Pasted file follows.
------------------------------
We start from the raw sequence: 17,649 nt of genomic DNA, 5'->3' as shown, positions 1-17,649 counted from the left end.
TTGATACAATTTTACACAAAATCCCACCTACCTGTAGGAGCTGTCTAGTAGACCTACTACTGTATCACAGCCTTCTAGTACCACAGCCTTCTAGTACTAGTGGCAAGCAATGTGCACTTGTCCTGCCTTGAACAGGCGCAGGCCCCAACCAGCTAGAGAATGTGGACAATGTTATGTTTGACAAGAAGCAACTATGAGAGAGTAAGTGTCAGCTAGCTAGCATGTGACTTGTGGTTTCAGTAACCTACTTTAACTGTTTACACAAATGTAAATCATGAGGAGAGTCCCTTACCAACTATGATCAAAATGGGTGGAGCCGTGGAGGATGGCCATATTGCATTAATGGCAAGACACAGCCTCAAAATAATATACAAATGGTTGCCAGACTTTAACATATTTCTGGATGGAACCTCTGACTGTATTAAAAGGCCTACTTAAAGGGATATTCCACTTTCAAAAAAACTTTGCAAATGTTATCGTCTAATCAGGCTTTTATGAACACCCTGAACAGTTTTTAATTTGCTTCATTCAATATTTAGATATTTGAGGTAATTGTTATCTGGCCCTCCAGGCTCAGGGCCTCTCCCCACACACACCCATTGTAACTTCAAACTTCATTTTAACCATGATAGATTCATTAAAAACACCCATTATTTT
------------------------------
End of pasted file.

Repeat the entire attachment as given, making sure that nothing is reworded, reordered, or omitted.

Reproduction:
We start from the raw sequence: 17,649 nt of genomic DNA, 5'->3' as shown, positions 1-17,649 counted from the left end.
TTGATACAATTTTACACAAAATCCCACCTACCTGTAGGAGCTGTCTAGTAGACCTACTACTGTATCACAGCCTTCTAGTACCACAGCCTTCTAGTACTAGTGGCAAGCAATGTGCACTTGTCCTGCCTTGAACAGGCGCAGGCCCCAACCAGCTAGAGAATGTGGACAATGTTATGTTTGACAAGAAGCAACTATGAGAGAGTAAGTGTCAGCTAGCTAGCATGTGACTTGTGGTTTCAGTAACCTACTTTAACTGTTTACACAAATGTAAATCATGAGGAGAGTCCCTTACCAACTATGATCAAAATGGGTGGAGCCGTGGAGGATGGCCATATTGCATTAATGGCAAGACACAGCCTCAAAATAATATACAAATGGTTGCCAGACTTTAACATATTTCTGGATGGAACCTCTGACTGTATTAAAAGGCCTACTTAAAGGGATATTCCACTTTCAAAAAAACTTTGCAAATGTTATCGTCTAATCAGGCTTTTATGAACACCCTGAACAGTTTTTAATTTGCTTCATTCAATATTTAGATATTTGAGGTAATTGTTATCTGGCCCTCCAGGCTCAGGGCCTCTCCCCACACACACCCATTGTAACTTCAAACTTCATTTTAACCATGATAGATTCATTAAAAACACCCATTATTTT